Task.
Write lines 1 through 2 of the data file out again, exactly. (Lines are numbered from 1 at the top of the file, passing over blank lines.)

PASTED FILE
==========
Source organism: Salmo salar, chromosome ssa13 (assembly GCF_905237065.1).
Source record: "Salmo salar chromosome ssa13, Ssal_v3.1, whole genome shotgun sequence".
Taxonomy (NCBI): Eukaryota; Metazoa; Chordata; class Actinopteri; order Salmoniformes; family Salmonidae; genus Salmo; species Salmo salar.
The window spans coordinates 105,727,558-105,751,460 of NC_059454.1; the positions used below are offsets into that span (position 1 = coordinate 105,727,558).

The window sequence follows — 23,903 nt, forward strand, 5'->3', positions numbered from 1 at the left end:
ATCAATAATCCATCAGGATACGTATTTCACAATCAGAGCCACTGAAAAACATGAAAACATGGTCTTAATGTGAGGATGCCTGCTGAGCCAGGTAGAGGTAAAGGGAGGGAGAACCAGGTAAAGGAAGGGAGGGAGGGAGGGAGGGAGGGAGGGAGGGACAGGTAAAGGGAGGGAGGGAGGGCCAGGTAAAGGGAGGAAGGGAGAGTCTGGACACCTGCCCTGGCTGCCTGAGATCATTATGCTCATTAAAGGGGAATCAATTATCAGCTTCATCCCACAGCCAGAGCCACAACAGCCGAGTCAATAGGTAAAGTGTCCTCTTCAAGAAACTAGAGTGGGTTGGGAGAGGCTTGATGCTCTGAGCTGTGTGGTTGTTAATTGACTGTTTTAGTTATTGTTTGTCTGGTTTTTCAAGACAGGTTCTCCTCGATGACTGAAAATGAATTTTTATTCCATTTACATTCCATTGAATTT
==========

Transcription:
Source organism: Salmo salar, chromosome ssa13 (assembly GCF_905237065.1).
Source record: "Salmo salar chromosome ssa13, Ssal_v3.1, whole genome shotgun sequence".